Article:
Psychologists have made significant progress in defining and measuring intelligence in an individual level, but we have not used the same approach for measuring the intelligence of groups to achieve certain tasks. General Intelligence Is evidenced to have a correlation to individual intelligence. However, this test setup to see if the vice versa true. First, it was examined whether collective intelligence existed. This was done by randomly assigning individuals to a group and require them to perform a diverse number of tasks. In study one, 40-three person groups worked closely for five hours on a different set of group tasks and more sophisticated tasks drawn from McGrath tasks circumplex based on coordination processes i.e. brainstorming, solving puzzles, negotiating over limited resources and making collective moral judgments. The individual’s cognitive abilities were then measured, and the results showed proof of a cognitive group intelligence Factor existing. First, the mean inter-item relationship for group scores on different tasks is positive (r =0.28) and factor analysis of team scores yielded one factor with an initial eigenvalue accounting for more than 43% of the variance (in the middle of the 30 to 50% range typical in individual intelligence tests), whereas the next factor accounted for only 18%. In study 2, 152 groups with 2-5 members were used, and the aim was to replicate the earlier findings into these groups of different sizes. The study was found to replicate the findings of study 1. Yielding a first factor explaining 44%of the variance and a second factor explaining only 20%. Also, a confirmatory factor analysis suggests an excellent fit of the single-factor model. In Domes et al.’s study participants were administered with oxytocin or Placebo which were administered intravenously 45 minutes before the start of the RMET. Oxytocin is a human peptide hormone and neuropeptide used as a medication for childbirth, and it also plays a role in Social bonding (Domes, Heinrichs, Berger, & Herpertz, 2007).
It is also known for its role it plays in lactation and labor. In the test with the phone to enhance performance on RMET more than placebo. The hypothesis showed that it would improve correct response on the pictures that highly represented social cues showing eye regions that are difficult to read. Thus, a single dose of oxytocin taken through intranasal methods is enough to cause a substantial increase in the ability in effective mind reading and therefore in reading mild social cues from people.

The aims of this proposal after that oxytocin improved RMET performance for difficult items as was shown in Domes et al. It is a theory that oxytocin has an effect of improving performance on reading social cues and RMET was conducted at all in order to process (Domes, Heinrichs, Berger, & Herpertz, 2007).



A sample of 30 individuals (15 males and 15 females) were randomly selected. They had consent and were passed through exclusion criteria which included scanning for mental disease and committing to not engaging in substance abuse for the entirety of the test. They were each administered with either placebo or oxytocin and subjected to the RMET.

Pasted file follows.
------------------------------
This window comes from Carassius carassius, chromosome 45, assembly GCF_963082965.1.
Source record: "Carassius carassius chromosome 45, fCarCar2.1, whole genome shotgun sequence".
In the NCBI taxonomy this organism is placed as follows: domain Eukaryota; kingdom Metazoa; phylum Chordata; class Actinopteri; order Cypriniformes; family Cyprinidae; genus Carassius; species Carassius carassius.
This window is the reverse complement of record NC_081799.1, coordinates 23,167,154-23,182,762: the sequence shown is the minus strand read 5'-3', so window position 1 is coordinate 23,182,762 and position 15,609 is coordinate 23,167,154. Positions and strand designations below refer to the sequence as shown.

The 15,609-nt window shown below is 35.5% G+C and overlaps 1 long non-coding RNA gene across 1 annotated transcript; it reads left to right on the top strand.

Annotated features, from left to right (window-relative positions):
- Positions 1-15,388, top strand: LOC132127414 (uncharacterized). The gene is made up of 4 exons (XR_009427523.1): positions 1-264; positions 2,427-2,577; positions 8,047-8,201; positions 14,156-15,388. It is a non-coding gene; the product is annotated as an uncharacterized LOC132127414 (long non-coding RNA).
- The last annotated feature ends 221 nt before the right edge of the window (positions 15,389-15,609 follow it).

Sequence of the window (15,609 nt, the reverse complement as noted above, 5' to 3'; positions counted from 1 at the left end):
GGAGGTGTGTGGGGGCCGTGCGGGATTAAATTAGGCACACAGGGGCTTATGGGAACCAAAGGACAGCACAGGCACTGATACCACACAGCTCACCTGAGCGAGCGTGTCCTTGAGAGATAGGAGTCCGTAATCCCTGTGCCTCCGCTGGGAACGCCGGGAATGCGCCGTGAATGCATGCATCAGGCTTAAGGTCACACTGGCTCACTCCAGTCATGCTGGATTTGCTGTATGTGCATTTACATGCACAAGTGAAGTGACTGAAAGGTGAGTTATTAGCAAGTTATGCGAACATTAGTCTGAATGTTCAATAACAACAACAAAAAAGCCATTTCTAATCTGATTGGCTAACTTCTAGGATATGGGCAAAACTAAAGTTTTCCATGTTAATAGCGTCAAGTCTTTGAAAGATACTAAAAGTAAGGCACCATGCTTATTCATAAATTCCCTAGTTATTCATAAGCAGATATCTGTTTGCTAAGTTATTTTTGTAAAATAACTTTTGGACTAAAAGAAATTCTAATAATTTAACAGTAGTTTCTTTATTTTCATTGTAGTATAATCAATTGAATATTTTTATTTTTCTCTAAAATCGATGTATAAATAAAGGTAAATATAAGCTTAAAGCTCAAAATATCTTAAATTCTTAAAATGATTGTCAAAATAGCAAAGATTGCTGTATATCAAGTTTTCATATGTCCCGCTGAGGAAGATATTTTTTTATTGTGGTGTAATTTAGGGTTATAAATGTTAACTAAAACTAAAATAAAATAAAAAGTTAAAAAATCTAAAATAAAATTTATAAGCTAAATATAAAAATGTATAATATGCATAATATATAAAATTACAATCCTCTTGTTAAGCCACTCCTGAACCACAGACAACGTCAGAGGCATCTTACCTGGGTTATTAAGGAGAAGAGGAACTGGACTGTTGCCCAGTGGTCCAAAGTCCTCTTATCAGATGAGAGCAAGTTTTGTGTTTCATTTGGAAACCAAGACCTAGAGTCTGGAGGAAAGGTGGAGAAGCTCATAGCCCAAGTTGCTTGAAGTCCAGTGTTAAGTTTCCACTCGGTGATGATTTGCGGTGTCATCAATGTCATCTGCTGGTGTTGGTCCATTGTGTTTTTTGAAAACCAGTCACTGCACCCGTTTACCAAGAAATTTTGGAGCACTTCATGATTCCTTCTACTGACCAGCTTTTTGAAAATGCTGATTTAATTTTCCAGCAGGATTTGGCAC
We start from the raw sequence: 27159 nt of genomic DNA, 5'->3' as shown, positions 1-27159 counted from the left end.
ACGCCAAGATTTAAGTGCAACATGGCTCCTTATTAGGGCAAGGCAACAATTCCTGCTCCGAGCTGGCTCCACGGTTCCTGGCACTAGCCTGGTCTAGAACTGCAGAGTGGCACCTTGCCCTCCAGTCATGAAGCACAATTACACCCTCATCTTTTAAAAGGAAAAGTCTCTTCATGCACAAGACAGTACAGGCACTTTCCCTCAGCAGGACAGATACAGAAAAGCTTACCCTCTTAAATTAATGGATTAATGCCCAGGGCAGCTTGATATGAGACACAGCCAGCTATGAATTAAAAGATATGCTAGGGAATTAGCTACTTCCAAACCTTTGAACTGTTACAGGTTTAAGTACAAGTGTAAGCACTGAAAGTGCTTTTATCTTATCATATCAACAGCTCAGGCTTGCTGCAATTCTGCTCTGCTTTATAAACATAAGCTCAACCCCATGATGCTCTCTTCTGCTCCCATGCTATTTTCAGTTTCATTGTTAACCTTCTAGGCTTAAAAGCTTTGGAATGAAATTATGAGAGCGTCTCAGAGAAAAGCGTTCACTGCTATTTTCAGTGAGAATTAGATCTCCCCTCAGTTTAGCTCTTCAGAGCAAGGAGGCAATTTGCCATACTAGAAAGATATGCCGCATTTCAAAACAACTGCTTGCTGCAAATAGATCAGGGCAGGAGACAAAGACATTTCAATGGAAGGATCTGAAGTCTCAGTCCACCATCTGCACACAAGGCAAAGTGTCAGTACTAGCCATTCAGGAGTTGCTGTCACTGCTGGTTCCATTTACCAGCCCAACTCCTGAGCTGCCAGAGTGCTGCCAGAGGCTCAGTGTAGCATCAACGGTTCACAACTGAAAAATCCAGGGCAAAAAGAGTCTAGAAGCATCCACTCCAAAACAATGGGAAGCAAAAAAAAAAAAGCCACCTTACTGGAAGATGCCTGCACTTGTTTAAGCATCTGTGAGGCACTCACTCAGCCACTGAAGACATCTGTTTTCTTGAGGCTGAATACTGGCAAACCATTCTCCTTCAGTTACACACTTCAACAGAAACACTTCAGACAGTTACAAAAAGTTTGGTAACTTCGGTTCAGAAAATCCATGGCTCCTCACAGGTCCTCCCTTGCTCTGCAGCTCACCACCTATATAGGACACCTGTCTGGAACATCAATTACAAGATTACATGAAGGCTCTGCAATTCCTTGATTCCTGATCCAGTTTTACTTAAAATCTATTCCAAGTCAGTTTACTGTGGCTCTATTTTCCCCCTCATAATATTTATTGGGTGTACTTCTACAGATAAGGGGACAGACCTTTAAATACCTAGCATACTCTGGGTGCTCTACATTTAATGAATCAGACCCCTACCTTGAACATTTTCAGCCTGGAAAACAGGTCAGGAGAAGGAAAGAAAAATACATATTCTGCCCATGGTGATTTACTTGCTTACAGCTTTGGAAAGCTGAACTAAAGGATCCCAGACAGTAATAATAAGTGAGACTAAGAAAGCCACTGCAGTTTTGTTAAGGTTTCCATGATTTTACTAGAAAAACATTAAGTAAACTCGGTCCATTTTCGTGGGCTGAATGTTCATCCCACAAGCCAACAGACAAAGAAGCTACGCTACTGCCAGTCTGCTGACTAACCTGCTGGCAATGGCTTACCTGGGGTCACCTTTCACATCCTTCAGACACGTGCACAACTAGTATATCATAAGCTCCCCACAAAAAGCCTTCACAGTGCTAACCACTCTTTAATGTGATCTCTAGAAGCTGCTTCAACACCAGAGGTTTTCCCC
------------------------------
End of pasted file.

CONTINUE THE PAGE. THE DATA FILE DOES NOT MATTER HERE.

Measures & Procedure

36 items were divided into hard and easy categories and then presented to them with four alternative labels indicating the emotion being showcased after which they were to choose from. A test on wakefulness, arousal and mood were also assessed directly before the RMET.

The results of the oxytocin-induced participants(n=30) gave an 80% success rate on the easy section with a standard deviation of 7.025. The oxytocin respondents had a 59.40 % success rate in the hard test, accompanied with a standard deviation of 6.026. The placebo-induced respondents have an 80.53% success rate in the easy test with a standard deviation of 7.523 while the respondents who undertook the hard test scores 54.53 % with a standard deviation of 8.740. Giving a 5 % more difference in the oxytocin respondents as compared to the oxytocin respondents. It was found out that the order of presentation, as well as the gender of the respondents, did not influence

RMET Items

Row Mean




Column Mean

RMET results.

Figure 1 Table showing RMET scores

It was thus shown that the oxytocin respondents hard a significantly better response rate on the hard test as compared to the placebo counterparts who took the same test. A difference of 4.83 %. The easy test gave an insignificant difference with the difference coming in at 0.50%. The controls used in this experiment were those of nonspecific effects that oxytocin may have caused on arousal, wakefulness, and mood, the variables were addressed using a questionnaire before the RMET.

Figure 2 Graph showing the effect of each condition


The study was able to find out that oxytocin had a positive effect on the ability of individuals to undergo the RMET. This test was shown, in previous studies, that it had a correlation with the autism condition (Domes, Heinrichs, Berger, & Herpertz, 2007). Thus this showed that the peptide could be used to help people with such a disorder to enable them to read the social cues that are thrown at them from other individuals in effect making them empathetic. The test used randomized controlled trials because it prevents any bias from the population. The fact that they have no idea whether their contribution may or may not be used has this advantage. Results are also able to be analyzed using analytical tools. However, this method may prove to be costly.
The study was a multifactorial one in that it had several factors influencing it. It was affected by mood, wakefulness, and arousal of the respondents. This was however dealt with using a questionnaire before the examination. Future studies should be based on these results in that they should come up with a more significant hormone or chemical that can significantly reduce the effects of autism on social interaction. Another possible avenue of research could be incorporating autistic individuals and observing the effects they would have on the same test under the same conditions.

Baron-Cohen, S., Wheelwright, S., Hill, J., Raste, Y., & Plumb, I. (2001). The Reading the “mind in the eyes” test revised version: A study with normal adults and adults with Asperger syndrome or high-functioning autism. Journal of Child Psychology and Psychiatry, 241-251.
Domes, G., Heinrichs, M., Berger, C., & Herpertz, S. (2007). Oxytocin Improves “Mind-Reading” in Humans.
Heyes, C. M., & Frith, C. D. (2014). Social CognitionThe cultural evolution of mind reading. Science, 1357.
Kidd, C. D., & Castano, E. (2013). Reading literary fiction improves theory of mind. Science, 342, 377-380.
Siegal, M., & Varley , R. (2002). Neural systems involved in “theory of mind”. Nat Rev Neuroscience, 463-471.

Interaction Between Dependent Variables Results

Oxytocin Easy Hard 80.03 59.4 Placebo Easy Hard 80.53 54.53

Did it help you?

Cite this Page

Theory of Mind and Oxytocin: A Randomized Controlled Trial Study. (2022, Feb 26). Retrieved from

Need customer essay sample written special for your assignment?

Choose skilled expert on your subject and get original paper with free plagiarism report

Order custom paper

Without paying upfront